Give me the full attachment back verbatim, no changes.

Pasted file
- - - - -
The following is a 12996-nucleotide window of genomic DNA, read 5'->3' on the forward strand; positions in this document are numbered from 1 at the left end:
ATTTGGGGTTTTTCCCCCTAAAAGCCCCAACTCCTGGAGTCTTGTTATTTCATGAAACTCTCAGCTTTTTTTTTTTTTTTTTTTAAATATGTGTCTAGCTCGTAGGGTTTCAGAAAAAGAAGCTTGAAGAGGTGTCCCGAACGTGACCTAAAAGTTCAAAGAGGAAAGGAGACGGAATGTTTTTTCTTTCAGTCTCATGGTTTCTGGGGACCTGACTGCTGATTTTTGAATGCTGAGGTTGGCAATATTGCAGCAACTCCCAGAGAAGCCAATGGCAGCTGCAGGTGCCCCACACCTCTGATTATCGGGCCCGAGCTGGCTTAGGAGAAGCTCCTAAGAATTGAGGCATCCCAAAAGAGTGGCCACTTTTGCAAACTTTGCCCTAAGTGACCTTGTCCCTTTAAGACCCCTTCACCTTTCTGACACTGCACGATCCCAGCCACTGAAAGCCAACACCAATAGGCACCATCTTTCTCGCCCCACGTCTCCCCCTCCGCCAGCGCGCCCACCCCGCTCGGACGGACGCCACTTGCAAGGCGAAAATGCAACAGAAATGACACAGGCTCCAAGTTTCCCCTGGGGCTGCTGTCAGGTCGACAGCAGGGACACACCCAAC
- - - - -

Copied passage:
The following is a 12996-nucleotide window of genomic DNA, read 5'->3' on the forward strand; positions in this document are numbered from 1 at the left end:
ATTTGGGGTTTTTCCCCCTAAAAGCCCCAACTCCTGGAGTCTTGTTATTTCATGAAACTCTCAGCTTTTTTTTTTTTTTTTTTTAAATATGTGTCTAGCTCGTAGGGTTTCAGAAAAAGAAGCTTGAAGAGGTGTCCCGAACGTGACCTAAAAGTTCAAAGAGGAAAGGAGACGGAATGTTTTTTCTTTCAGTCTCATGGTTTCTGGGGACCTGACTGCTGATTTTTGAATGCTGAGGTTGGCAATATTGCAGCAACTCCCAGAGAAGCCAATGGCAGCTGCAGGTGCCCCACACCTCTGATTATCGGGCCCGAGCTGGCTTAGGAGAAGCTCCTAAGAATTGAGGCATCCCAAAAGAGTGGCCACTTTTGCAAACTTTGCCCTAAGTGACCTTGTCCCTTTAAGACCCCTTCACCTTTCTGACACTGCACGATCCCAGCCACTGAAAGCCAACACCAATAGGCACCATCTTTCTCGCCCCACGTCTCCCCCTCCGCCAGCGCGCCCACCCCGCTCGGACGGACGCCACTTGCAAGGCGAAAATGCAACAGAAATGACACAGGCTCCAAGTTTCCCCTGGGGCTGCTGTCAGGTCGACAGCAGGGACACACCCAAC